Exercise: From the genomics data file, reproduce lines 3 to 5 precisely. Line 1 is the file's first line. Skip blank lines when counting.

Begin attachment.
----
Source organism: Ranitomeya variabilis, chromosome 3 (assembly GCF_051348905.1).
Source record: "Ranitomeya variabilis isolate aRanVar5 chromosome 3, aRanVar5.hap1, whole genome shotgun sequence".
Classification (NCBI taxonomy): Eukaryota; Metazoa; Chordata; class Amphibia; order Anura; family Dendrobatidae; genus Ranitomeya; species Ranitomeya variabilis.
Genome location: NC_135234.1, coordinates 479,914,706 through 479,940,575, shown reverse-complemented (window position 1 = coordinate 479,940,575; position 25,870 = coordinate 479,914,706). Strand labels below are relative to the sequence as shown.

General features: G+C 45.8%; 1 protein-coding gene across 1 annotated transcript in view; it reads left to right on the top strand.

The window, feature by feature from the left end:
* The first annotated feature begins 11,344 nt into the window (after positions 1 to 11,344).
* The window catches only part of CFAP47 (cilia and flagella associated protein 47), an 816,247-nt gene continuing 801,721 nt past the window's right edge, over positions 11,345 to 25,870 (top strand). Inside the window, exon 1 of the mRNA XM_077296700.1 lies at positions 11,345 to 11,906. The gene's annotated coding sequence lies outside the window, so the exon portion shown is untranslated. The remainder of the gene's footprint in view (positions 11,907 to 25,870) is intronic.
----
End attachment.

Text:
Classification (NCBI taxonomy): Eukaryota; Metazoa; Chordata; class Amphibia; order Anura; family Dendrobatidae; genus Ranitomeya; species Ranitomeya variabilis.
Genome location: NC_135234.1, coordinates 479,914,706 through 479,940,575, shown reverse-complemented (window position 1 = coordinate 479,940,575; position 25,870 = coordinate 479,914,706). Strand labels below are relative to the sequence as shown.

General features: G+C 45.8%; 1 protein-coding gene across 1 annotated transcript in view; it reads left to right on the top strand.